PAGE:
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Designing with the Student-Athlete in Mind

Texas Tech University Indoor Sports Performance Facility

The world of collegiate athletics is engaged in a high-stakes facilities arms race. Athletic departments continue to invest in bigger, better and more advanced training facilities and academic centers for student athletes. The first and foremost purpose of these facilities is the initial recruitment of top prospects—the ability to get blue-chip athletes on campus. The second, and often underestimated purpose is to retain and prepare student athletes once they arrive on campus. This dual intent means that facilities must stay relevant in recruiting while continuing to meet the needs of 17- to 23-year-olds as their priorities evolve throughout their collegiate athletic career.

The Recruit – Designing for the Procession

In recent years, it has become clear that prospective student athletes are seeking far more from university athletic facilities than their predecessors. The most memorable recruiting trips give the athlete an opportunity to experience what it would be like to attend that institution—to envision themselves as an essential part of the athletic program. In response, Gensler Sports has developed a design strategy specifically for training facilities and academic centers, which aids the design team in crafting spaces that facilitate this immersive experience. This strategy was put to the test in the development of the Texas Tech Sports Performance Center.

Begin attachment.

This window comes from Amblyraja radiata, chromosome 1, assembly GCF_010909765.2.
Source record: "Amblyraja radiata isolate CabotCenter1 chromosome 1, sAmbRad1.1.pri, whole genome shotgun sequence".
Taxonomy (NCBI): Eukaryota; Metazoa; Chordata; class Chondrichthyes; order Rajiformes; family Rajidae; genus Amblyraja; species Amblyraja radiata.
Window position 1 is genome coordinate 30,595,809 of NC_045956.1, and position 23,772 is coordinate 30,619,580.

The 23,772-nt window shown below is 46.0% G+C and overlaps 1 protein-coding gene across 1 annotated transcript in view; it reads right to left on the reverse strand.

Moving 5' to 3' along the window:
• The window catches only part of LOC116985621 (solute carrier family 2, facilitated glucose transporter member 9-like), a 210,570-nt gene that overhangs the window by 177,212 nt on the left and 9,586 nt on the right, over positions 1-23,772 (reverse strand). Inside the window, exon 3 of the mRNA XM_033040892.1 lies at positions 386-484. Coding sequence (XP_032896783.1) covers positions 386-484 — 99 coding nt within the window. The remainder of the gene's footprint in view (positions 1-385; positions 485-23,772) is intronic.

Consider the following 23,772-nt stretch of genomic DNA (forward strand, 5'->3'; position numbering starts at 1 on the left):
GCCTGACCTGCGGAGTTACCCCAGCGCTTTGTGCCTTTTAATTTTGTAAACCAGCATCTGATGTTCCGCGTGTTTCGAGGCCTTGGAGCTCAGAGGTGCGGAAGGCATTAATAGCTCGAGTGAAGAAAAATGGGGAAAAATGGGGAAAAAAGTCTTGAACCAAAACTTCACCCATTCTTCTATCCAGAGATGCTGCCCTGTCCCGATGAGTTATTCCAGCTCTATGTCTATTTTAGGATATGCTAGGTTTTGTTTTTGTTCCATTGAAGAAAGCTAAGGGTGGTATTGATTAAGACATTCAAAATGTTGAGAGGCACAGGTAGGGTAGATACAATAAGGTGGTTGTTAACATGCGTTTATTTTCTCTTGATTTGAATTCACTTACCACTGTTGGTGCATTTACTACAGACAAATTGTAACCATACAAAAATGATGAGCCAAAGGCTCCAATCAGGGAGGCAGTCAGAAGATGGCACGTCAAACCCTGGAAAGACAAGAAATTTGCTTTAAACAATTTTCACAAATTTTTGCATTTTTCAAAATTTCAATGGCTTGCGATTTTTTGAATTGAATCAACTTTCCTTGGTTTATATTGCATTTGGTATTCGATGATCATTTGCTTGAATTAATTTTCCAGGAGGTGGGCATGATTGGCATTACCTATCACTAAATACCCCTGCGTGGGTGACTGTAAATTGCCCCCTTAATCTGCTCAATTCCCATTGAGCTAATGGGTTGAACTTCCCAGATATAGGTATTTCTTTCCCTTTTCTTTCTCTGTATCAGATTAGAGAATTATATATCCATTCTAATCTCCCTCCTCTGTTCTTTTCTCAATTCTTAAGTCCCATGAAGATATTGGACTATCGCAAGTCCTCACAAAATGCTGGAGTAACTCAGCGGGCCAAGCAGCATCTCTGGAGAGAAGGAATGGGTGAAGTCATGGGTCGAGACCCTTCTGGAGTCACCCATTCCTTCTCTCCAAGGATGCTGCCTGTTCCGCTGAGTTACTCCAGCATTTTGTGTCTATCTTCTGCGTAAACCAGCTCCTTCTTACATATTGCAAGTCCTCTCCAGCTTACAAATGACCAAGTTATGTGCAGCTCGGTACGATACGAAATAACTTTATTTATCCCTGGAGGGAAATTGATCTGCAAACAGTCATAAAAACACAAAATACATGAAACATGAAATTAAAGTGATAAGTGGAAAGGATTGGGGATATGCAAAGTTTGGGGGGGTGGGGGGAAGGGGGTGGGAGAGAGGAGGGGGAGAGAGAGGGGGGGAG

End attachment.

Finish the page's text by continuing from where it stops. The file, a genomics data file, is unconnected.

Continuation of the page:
During an early stage planning exercise at Texas Tech University, the design team adopted the perspective of the recruit. While collaborating with Texas Tech, the Gensler design team crafted a compelling series of experiences that put the vision of the athletic program on display, not just the facility. We refer to this process as “Designing for the Procession.” We began with the understanding that each sport, coach and institution have a unique recruiting philosophy and story. The facility was then designed to reflect and enhance that narrative, making it integral to the recruiting process. For this project, our team invested in researching the experience, knowledge and perspectives of the University’s coaching staff and student athletes, which proved to be invaluable in developing the design narrative. Through this research methodology, the design team responded to a series of questions that established the design intent and helped bring the story to life.